Building a Lighthouse – McInnes Island c. 1953

McInnes Island (marker with "A" - left) & Shearwater (far lower right)

McInnes Island had a light since 1921. There still are the remains of a wood post and a cement footing high on the SW corner of the island. But then in the early 1950s the Canadian government let a contract to build a lighthouse on the island. This was awarded to Stewart & Slade Construction who worked through 1953 and 1954 to complete the construction.

Ken Stewart 1953

In August of 1953,1 a young man, aged 19 years old at the time, was in the work crew hired by Stewart and Slade Construction. He was actually a relative of the boss as his Dad owned the company! His name was Ken Stewart and he worked with a group of other young men to build the lighthouse.

 

Transportation

 “They returned home for Christmas on December 15th and returned in March for 2 months to finish the job. During the time off, Ken managed to get married on January 29th as well. Pretty busy man!

Andy Widson of Shearwater, BC transported them along with materials from his mill to the site in a World War II landing barge.”

 

Ken Stewart 2011

 

Ken, now 78, and his son-in-law Brian Lang hired a boat in Bella Bella, British Columbia on June 16th this year 2011, and took a day trip out to McInnes Island to revisit Ken’s lighthouse, to reminisce with the keepers, and  to see what changes had taken place. 

 

What a change it must have been! The photos in the album below were taken at the time. First of all 2 they would have had to build a highline to move the supplies of wood, cement, and gravel up to the top of the island. Once this was constructed, then supplies would have been offloaded at the top of the island and then another highline erected to transport materials across the island to build the houses in the center, and the lighthouse tower and engine room on the south side of the island.

Trees would have had to be cleared, walkways built, and equipment installed, and they managed this construction in less than a year! Absolutely amazing considering the equipment they had to work with, and the weather.

 

 

And here are photos of Ken Stewart with his son-in-law Brian Lang on McInnes Island in 2011. “Ken has been like a kid with a new toy”, said Brian

 

Ken Stewart also wrote out a short book detailing his trip to and from McInnes, the work, living conditions, etc which took place in the early 50’s. Interesting reading, and available here in PDF format. Some drawings from the book below.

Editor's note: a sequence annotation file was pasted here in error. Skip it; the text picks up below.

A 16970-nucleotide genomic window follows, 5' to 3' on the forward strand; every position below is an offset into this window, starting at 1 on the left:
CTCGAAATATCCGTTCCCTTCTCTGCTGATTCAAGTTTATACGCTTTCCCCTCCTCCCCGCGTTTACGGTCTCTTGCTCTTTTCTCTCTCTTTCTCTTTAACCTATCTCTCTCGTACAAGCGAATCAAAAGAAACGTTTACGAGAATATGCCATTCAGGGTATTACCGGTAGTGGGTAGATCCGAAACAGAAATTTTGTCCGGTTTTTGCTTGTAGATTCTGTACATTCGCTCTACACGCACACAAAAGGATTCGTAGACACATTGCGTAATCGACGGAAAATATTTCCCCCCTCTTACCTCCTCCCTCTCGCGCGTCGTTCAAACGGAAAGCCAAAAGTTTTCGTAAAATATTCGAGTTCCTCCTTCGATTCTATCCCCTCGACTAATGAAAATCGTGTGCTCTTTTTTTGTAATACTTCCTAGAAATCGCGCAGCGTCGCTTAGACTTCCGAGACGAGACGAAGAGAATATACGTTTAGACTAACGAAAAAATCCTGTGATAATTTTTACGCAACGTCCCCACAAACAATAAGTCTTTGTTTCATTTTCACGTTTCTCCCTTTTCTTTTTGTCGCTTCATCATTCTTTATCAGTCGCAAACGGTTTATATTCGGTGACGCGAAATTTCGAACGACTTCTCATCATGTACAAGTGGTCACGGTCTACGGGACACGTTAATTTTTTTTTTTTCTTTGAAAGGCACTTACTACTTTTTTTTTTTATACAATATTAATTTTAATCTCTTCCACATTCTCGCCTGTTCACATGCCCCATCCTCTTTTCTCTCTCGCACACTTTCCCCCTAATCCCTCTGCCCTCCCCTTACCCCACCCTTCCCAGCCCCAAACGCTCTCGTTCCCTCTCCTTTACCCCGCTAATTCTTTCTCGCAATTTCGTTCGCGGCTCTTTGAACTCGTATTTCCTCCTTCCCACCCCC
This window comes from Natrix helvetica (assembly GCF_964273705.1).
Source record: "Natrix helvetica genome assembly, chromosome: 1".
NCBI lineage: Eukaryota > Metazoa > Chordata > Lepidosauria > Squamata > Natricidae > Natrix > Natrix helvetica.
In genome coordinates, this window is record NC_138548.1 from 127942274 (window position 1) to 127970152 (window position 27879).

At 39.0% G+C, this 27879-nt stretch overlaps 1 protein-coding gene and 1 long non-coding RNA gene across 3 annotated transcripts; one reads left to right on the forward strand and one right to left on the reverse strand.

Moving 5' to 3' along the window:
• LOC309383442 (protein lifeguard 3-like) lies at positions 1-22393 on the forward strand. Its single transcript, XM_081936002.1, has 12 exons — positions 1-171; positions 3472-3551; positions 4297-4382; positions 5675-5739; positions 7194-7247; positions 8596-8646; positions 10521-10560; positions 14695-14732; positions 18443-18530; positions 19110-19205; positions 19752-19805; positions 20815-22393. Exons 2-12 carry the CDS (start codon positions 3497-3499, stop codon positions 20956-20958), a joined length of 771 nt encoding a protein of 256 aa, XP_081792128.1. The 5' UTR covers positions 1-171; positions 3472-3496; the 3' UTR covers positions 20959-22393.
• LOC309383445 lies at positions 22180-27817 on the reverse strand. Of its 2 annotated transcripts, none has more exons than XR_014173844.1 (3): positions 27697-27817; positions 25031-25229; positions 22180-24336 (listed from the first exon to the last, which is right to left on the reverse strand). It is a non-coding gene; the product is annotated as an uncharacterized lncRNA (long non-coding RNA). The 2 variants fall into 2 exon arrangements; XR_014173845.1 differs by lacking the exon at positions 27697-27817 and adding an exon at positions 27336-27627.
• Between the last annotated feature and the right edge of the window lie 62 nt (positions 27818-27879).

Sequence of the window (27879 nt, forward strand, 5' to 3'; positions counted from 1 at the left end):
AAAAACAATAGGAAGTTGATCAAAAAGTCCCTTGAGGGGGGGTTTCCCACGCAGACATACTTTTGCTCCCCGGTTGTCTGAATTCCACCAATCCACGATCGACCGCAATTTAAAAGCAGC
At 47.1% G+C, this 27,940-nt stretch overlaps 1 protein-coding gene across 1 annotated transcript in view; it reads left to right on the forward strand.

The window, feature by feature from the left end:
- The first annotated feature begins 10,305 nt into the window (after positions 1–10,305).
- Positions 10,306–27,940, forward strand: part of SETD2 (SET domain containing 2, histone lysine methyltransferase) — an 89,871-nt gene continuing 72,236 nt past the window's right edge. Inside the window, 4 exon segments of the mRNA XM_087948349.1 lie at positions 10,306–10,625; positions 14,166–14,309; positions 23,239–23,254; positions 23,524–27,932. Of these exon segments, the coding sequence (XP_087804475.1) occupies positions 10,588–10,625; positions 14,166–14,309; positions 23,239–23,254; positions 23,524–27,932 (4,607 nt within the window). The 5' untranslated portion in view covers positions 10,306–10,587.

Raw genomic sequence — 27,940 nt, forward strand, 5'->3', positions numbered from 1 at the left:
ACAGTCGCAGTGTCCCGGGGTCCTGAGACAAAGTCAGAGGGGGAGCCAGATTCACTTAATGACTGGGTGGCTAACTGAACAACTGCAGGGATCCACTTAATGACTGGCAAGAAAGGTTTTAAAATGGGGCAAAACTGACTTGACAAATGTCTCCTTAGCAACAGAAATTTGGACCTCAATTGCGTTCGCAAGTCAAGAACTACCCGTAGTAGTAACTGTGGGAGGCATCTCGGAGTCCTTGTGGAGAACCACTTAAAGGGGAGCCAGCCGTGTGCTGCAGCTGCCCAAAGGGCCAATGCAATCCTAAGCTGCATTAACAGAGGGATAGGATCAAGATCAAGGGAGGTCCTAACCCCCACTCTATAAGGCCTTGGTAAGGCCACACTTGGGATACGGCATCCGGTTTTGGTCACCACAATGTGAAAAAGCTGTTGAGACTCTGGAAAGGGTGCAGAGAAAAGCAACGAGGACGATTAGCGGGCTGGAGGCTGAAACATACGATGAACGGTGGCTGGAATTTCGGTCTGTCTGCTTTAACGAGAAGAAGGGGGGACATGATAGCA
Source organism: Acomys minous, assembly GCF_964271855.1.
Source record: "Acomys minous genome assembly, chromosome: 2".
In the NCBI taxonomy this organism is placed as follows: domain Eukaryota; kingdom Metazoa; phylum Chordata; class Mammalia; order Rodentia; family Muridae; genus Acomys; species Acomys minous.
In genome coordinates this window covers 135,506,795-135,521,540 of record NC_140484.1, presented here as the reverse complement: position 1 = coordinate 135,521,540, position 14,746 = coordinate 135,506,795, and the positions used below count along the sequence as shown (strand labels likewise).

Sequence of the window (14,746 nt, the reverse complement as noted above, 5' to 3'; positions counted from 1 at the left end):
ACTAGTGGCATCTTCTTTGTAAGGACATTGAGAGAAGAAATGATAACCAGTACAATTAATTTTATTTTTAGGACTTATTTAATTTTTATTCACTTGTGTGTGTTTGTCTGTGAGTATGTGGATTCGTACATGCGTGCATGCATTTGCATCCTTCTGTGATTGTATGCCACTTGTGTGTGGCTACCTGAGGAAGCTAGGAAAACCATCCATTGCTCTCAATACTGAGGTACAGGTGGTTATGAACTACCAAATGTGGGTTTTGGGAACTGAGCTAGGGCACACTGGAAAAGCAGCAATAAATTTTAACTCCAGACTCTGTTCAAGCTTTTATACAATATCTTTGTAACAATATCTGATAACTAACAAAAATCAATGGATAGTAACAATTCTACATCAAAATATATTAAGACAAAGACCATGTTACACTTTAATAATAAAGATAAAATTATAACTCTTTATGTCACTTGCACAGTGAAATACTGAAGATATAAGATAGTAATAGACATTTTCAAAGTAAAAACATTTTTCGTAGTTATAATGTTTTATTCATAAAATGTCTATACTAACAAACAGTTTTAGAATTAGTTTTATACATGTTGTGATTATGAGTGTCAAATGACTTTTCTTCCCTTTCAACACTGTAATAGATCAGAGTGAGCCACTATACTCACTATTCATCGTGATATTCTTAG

*********************************** 

Below are a couple of photos taken in 1963 by Flo Anderson while their family was on McInnes Island. This is ten years later – notice the number of stumps still in the ground. Imagine in the days when Ken Stewart was there – those stumps were giant trees!

Flo has a great book about life on the lighthouses called Lighthouse Chronicles, published in 1998 by Harbour Publishing. Lots of photos.

 

FOOTNOTES:

1  “I believe we arrived on the Island about August 10, 1953. We had spent the arrival night at Shearwater, BC in one of the old Naval barracks. We were transported to the Island from Shearwater on the landing craft WL2, owned by Andy Widson.”

 

I wrote later and asked Ken some more questions. He answered:

“The Dept of Transport had installed two 16’ x 32’ tents on plywood floors with 4’ high plywood walls. One tent was the cook’s quarters; his kitchen and dining room for the crew. We had kerosene fridge and cook stove.

The second tent was our crew bunkhouse. These 2 tents would be our home during 1953 from mid August to December 15, 1953, and from March 1 to April 15, 1954.”

“To the best of my recollection, the lighthouse keeper arrived about the first part of November 1953. By that time his residence was nearly completed so he was able to sleep in it. He ate with us. As well as operating both winches during the working day, he carried out construction inspection duties. His wife arrived on the Island about the first part of December 1953. I believe his name was Scott.”

Note: The radio operator [for the radio beacon] also arrived some time in November but was only there for a short time. I believe that he was planning on bringing his wife and children later.”

Leave a Reply

Your email address will not be published. Required fields are marked *

Please identify yourself as human. *